Lately I’ve been playing a LOT of Heroes of the Storm, Blizzard’s competitive, online game. After one match I noticed something suggesting that someone at Blizzard may be reading this website and taking notes.1 Specifically because of this image, which appears in the after match report screen:
If you can’t read it, it says “Great job! You dealt 23,639 Hero Damage, 63.9% more than similar players’ average of 14,421.9.”
This is something I’ve written and lectured about before in terms of the psychology of competition in video games. Social Comparison Theory argues that information about our performance on some task (such as playing a Heroes of the Storm match) is of little value in isolation. I inflicted 23,639 points of Hero Damage. Is that good? Bad? Average? I have no idea. In such cases people seek out other people to compare themselves against. The more similar that person is, the better. So knowing how much Hero Damage I racked up isn’t what makes me feel good or motivated to improve. It’s knowing how much that is relative to other people like me.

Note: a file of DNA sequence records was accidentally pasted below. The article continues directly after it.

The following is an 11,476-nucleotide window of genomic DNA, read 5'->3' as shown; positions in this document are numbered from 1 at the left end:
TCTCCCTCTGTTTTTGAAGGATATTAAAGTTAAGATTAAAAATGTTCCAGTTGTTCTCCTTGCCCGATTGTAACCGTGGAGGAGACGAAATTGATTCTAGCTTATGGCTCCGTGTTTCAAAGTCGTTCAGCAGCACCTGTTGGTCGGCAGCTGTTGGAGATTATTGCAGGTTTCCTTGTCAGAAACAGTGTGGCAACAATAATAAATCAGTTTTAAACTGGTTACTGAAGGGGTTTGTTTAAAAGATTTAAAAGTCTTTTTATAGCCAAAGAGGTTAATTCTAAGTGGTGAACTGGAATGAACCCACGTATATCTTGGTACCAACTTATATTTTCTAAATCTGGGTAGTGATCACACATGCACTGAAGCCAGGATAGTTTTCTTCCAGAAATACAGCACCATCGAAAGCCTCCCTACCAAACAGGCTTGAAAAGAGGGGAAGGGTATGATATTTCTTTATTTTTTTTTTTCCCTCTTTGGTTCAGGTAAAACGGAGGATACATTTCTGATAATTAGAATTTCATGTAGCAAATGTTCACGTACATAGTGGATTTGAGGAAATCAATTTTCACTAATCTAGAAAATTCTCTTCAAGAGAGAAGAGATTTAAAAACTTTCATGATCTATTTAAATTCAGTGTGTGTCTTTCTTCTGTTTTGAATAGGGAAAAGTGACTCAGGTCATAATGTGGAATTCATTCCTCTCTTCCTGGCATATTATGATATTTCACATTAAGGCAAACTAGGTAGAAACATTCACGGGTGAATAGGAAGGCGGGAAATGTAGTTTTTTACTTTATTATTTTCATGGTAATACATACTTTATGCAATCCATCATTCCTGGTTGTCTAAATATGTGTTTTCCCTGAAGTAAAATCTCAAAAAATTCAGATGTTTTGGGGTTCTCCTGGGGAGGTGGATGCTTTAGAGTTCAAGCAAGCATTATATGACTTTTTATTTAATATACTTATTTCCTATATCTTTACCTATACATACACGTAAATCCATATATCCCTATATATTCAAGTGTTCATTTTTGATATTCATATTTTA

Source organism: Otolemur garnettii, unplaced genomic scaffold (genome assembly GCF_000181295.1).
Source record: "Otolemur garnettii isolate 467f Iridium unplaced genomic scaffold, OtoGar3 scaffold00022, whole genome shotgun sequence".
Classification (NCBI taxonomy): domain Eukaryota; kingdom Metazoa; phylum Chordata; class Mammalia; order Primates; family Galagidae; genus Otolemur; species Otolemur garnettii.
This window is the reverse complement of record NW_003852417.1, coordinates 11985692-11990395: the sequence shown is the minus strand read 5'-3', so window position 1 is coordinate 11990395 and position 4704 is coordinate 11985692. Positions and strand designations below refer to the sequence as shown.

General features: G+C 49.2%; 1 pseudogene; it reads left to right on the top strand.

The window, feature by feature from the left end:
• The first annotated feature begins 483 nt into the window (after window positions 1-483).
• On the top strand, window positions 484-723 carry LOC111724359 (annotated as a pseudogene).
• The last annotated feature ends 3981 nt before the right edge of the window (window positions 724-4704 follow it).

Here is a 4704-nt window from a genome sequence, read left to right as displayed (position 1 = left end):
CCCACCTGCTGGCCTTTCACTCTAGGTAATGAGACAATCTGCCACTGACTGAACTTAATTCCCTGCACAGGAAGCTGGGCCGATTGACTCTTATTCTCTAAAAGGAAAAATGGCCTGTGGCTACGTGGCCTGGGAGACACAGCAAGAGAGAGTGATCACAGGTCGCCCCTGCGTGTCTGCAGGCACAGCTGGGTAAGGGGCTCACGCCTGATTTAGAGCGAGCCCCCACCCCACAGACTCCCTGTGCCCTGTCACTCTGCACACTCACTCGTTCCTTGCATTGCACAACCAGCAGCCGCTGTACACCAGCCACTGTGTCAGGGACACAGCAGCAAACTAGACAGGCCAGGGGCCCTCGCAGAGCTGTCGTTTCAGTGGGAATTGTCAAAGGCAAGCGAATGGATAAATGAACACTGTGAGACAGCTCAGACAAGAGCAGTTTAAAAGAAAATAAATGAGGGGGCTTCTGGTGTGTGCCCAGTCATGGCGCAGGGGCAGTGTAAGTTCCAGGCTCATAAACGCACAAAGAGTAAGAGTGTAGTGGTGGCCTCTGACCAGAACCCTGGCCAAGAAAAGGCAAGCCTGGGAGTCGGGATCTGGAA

That’s why the Heroes of the Storm team was clever to insert that second bit of information: “more than similar players’ average of 13,321.9.” It makes the information useful and allows me to leave the match with some positive feedback and warm fuzzies.